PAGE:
In addition, results from a study done by researchers at the University of Madrid assert a high content of mineral elements, especially K, Mg, and Mn, in mate. They considered those findings “to be of great relevance” to the nutritional value of mate infusions. Health Benefits From Drinking Yerba Mate. There are many positive effects of mate drinking that have been observed by consumers, and further confirmed in scientific studies. The positive effects listed below have been directly or indirectly attributed to drinking yerba mate infusions. Induces Mental Clarity - Yerba mate has the ability to quicken the mind and increase mental alertness and acuity. Yerba mate also provides sustainable energy due to its complex combination of xanthine alkaloids and caffeine. Although its caffeine content is comparable to coffee, the stimulation is balanced by yerba mate’s nutritional content. Clinical studies have shown that caffeine-sensitive individuals generally have very positive results and don’t experience the hard side effects (jitters, stomach discomfort, headache) commonly associated with caffeine. Sustains Energy Levels/Reduce Fatigue -Yerba mate is a central nervous system stimulant. The metabolic effects of mate appear to include the ability to maintain aerobic breakdown of carbohydrates during exercise for long periods of time. As a result, more calories are burned, thereby increasing cardiac efficiency and delaying the build-up of lactic acid. Additionally, mate’s blend of xanthine alkaloids: caffeine, theophylline and theobromine, provide sustaining energy. Aids in Weight Control - For many years now, physicians in Europe have been incorporating yerba mate in treatments for obesity. In 2000, a research team studying obesity at the Charlottenlund Medical Center in Denmark tested an herbal preparation of Yerba Maté, Guarana, and Damiana (YGD) for gastric emptying and subsequent weight loss. They concluded that the herbal preparation, YGD capsules, significantly delayed gastric emptying, reduced the time to perceived gastric fullness and induced significant weight loss over 45 days in overweight patients treated in a primary health care context. In addition, maintenance treatment given in an uncontrolled context resulted in no further weight loss, nor weight regain in the group as a whole. Guayaki recommends that the product be used as part of a program that includes a healthy diet and sufficient exercise. Aids in Elimination -The indigenous of South America traditionally use yerba mate to treat gastrointestinal disorders as eupeptic and choleretic agent. Research conducted by a team at Catedra de Farmacologia in Buenos Aires, Argentina found that yerba mate does in fact induce an increase in bile flow and enhance intestinal transit. Fights Bad Breath - Polyphenols found in tea and yerba mate have been shown to prevent both the growth of bacteria responsible for bad breath and the bacteria’s production of odorous compounds. References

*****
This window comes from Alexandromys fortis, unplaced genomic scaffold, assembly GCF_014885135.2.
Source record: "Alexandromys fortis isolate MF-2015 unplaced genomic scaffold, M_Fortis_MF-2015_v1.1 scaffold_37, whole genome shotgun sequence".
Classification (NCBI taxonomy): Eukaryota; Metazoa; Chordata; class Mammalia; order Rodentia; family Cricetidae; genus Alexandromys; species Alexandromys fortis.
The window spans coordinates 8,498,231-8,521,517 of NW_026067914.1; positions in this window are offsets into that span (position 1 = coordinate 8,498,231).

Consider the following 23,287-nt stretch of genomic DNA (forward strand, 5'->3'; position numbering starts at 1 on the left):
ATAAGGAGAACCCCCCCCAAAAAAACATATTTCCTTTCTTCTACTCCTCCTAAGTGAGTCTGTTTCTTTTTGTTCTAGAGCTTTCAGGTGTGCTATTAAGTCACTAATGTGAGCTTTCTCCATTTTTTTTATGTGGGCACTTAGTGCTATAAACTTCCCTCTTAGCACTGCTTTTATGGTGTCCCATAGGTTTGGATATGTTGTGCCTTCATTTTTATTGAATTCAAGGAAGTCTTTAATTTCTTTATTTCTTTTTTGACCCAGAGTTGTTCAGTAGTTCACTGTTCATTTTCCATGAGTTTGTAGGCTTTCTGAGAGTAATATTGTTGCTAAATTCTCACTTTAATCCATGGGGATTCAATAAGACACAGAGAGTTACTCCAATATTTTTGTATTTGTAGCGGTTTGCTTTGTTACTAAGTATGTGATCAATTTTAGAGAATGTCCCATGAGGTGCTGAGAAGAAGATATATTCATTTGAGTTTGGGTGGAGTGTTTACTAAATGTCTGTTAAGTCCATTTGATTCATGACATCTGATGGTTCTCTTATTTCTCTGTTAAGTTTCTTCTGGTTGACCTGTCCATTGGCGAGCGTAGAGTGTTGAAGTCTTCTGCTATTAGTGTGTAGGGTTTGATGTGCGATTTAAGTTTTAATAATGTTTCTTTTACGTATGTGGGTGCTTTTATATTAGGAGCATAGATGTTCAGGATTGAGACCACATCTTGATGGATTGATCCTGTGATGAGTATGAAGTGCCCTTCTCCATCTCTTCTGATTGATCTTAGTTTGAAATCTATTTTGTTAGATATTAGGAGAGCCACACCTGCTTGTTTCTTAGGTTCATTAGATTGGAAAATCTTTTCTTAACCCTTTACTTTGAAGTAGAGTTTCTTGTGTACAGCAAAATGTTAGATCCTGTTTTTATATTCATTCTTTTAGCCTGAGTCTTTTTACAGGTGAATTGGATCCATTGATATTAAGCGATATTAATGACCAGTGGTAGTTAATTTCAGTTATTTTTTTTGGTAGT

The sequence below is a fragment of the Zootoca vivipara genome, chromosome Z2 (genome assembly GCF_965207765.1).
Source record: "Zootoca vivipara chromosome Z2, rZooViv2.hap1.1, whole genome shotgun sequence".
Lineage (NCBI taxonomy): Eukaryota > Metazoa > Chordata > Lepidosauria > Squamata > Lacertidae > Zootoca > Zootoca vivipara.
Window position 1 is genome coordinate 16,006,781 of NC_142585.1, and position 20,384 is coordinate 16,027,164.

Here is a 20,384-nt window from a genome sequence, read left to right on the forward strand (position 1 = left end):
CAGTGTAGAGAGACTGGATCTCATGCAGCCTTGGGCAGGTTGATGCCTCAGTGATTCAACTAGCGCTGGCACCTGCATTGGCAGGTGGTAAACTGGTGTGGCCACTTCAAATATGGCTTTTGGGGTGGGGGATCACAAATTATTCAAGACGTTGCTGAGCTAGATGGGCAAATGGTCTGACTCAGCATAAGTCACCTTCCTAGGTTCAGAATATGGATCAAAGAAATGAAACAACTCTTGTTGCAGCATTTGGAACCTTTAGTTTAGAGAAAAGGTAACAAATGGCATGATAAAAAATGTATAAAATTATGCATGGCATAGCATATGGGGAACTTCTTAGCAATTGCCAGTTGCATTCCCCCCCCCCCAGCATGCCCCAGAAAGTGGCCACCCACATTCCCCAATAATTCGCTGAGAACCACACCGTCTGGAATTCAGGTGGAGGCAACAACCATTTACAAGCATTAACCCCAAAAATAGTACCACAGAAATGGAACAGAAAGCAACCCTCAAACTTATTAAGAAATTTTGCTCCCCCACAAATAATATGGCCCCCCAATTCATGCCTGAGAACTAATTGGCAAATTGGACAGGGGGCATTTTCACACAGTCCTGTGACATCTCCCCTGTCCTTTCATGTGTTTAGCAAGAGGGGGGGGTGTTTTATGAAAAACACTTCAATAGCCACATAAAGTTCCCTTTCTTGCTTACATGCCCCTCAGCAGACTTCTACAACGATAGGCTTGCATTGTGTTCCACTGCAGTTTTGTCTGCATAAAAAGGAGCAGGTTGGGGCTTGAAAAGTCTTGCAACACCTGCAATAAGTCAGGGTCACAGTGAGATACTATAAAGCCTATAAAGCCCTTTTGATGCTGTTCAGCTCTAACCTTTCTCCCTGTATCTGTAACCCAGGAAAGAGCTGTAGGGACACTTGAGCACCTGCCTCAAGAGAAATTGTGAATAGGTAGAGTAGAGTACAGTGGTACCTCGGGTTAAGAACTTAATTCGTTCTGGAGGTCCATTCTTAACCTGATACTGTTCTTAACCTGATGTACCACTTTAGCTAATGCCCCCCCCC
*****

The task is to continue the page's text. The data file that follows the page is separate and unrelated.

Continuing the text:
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BRIEF OF EVIDENCE FOR THE MINISTERIAL INQUIRY INTO THE UNDER-REPORTING OF CERVICAL SMEAR ABNORMALITIES IN THE GISBORNE REGION Dr Gerard V. Wain 1. My name is Gerard Vincent Wain. I am currently the Director of Gynaecological Oncology atWestmead Hospital in Sydney and a Senior Lecturer in Gynaecological Oncology at the Universityof Sydney. I am a gynaecological oncologist and hold the Ce